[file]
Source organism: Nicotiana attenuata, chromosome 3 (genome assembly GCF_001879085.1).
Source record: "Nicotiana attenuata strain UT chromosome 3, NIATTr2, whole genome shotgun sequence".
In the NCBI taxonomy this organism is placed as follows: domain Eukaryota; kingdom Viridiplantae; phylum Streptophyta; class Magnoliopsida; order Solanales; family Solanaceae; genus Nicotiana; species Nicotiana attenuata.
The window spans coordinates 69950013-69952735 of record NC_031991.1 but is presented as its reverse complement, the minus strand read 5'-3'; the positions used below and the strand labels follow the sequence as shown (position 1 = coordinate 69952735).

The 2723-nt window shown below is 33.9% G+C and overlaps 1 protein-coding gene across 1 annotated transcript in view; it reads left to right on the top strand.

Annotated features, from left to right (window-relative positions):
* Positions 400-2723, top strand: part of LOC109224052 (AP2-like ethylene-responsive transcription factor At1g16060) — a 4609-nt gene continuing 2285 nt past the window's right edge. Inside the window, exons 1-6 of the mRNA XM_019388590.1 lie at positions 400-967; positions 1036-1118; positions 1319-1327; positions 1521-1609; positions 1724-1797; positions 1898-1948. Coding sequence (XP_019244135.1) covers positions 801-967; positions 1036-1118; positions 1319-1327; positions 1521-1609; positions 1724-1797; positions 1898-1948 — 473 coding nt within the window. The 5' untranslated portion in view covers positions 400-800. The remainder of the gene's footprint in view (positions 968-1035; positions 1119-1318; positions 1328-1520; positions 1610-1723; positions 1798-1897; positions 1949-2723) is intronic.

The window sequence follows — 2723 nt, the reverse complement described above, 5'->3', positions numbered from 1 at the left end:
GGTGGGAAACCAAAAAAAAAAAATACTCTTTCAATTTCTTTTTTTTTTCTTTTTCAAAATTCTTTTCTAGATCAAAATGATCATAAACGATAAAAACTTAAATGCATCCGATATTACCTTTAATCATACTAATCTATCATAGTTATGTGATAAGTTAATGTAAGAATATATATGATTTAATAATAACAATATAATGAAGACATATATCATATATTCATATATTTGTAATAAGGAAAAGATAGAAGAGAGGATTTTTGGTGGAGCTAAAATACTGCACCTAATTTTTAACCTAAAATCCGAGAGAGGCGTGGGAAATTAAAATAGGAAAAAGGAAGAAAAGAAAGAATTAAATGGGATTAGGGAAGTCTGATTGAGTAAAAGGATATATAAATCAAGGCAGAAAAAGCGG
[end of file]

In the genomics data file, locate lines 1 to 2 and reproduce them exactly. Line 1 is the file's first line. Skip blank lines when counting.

Source organism: Nicotiana attenuata, chromosome 3 (genome assembly GCF_001879085.1).
Source record: "Nicotiana attenuata strain UT chromosome 3, NIATTr2, whole genome shotgun sequence".